No matter how you feel initially about the new tax laws, be aware that many of these tax reform provisions are applicable only through 2025. As such, it is advisable to talk with a tax professional to see if you need to make adjustments to your business structure or your personal tax situation in order to lower your tax burden.
Fully understanding the impact that tax reform will have on you and your freelance business is the key to successfully navigating these changes now and in the tax years to come.
Jonathan Medows is a New York City based CPA who specializes in taxes and business issues for freelancers and self-employed individuals across the country. He offers a free consultation to members of Freelancer’s Union and a monthly email newsletter covering tax, accounting and business issues to freelancers on his website, www.cpaforfreelancers.com which also features a new blog, how-to articles, and a comprehensive freelance tax guide.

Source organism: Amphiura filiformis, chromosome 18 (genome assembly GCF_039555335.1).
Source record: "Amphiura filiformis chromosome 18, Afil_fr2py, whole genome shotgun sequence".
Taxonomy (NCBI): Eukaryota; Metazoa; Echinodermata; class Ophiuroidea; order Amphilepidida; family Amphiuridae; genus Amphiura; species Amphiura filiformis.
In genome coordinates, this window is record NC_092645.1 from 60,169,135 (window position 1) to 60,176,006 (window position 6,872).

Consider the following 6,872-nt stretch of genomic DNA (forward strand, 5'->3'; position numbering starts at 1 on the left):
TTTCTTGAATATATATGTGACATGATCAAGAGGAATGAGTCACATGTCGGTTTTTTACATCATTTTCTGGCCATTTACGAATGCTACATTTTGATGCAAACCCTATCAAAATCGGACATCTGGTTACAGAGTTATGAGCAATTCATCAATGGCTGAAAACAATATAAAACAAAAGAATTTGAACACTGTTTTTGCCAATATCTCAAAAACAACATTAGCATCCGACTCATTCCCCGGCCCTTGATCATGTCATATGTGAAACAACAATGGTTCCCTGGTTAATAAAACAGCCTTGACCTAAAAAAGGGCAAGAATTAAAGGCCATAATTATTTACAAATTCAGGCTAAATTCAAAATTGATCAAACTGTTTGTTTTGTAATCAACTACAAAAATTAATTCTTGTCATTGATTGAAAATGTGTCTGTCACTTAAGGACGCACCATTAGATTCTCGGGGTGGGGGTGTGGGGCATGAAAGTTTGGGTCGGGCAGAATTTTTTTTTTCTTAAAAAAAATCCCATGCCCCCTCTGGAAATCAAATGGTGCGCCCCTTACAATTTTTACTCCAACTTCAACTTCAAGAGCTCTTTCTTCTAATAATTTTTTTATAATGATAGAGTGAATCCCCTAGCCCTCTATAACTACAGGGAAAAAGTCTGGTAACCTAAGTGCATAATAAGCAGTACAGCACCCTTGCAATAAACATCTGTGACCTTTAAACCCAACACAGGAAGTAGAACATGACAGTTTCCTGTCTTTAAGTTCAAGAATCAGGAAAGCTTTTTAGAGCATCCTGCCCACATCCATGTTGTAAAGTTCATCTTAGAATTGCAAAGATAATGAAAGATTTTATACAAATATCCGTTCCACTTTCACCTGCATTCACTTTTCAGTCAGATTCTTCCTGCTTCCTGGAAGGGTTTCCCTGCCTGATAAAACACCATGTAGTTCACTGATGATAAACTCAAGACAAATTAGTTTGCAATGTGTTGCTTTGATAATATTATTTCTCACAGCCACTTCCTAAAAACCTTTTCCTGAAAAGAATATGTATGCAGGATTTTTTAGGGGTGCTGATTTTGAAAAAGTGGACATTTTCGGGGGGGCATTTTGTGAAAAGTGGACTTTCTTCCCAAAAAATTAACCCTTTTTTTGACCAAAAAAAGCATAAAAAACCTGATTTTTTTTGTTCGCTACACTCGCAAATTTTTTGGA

Jonathan is happy to provide an initial consultation to freelancers. To qualify for a free consultation you must be a member of the Freelancers Union and mention this article upon contacting him. Please note that this offer is not available Jan. 1 through April 18 and covers a general conversation about tax responsibilities of a freelancer and potential deductions. These meetings do not include review of self-prepared documents, review of self-prepared tax returns, or the review of the work of other preparers. The free meeting does not include the preparation or review of quantitative calculations of any sort. He is happy to provide such services but would need to charge an hourly rate for his time.